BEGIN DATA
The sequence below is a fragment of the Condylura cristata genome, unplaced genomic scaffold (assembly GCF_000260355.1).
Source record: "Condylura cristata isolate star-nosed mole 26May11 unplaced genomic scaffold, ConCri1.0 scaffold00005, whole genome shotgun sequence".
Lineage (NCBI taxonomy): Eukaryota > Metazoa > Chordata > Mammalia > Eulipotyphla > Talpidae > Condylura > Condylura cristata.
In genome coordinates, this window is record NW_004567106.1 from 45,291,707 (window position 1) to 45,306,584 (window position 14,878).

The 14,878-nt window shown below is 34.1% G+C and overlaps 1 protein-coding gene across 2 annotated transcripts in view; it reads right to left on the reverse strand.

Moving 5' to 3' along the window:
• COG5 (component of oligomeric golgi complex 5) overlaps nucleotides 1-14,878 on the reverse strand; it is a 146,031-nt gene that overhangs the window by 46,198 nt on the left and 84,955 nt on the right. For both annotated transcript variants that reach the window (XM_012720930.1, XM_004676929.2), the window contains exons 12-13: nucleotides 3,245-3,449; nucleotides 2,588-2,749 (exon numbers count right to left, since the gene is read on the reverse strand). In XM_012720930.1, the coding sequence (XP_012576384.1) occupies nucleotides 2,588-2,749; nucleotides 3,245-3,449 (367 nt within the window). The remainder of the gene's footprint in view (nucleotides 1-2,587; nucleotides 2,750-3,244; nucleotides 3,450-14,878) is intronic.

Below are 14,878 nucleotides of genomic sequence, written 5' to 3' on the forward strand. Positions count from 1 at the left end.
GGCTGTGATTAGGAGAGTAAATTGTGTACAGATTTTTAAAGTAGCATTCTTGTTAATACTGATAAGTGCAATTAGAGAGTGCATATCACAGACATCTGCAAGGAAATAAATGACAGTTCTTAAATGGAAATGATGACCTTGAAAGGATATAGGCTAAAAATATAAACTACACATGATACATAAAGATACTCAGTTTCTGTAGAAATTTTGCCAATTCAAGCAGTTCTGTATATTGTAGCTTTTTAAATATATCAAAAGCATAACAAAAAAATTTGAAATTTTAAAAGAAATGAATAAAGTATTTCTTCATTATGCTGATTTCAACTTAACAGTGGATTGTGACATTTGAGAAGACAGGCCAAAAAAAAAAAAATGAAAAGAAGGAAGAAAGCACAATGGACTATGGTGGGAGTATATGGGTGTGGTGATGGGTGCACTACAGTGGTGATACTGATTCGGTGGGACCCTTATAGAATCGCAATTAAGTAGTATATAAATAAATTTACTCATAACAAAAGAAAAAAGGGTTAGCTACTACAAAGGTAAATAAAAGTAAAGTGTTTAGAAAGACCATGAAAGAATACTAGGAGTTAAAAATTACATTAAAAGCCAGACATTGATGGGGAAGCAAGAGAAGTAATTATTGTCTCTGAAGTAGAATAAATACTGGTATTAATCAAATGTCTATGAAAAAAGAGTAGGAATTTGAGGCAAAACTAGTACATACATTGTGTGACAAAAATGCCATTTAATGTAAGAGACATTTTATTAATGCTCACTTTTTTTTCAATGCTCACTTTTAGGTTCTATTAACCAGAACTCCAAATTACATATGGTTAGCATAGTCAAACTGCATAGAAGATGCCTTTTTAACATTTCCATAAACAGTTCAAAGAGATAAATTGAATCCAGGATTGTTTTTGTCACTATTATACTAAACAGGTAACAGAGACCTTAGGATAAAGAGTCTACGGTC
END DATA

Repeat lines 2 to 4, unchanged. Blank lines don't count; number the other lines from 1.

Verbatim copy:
Source record: "Condylura cristata isolate star-nosed mole 26May11 unplaced genomic scaffold, ConCri1.0 scaffold00005, whole genome shotgun sequence".
Lineage (NCBI taxonomy): Eukaryota > Metazoa > Chordata > Mammalia > Eulipotyphla > Talpidae > Condylura > Condylura cristata.
In genome coordinates, this window is record NW_004567106.1 from 45,291,707 (window position 1) to 45,306,584 (window position 14,878).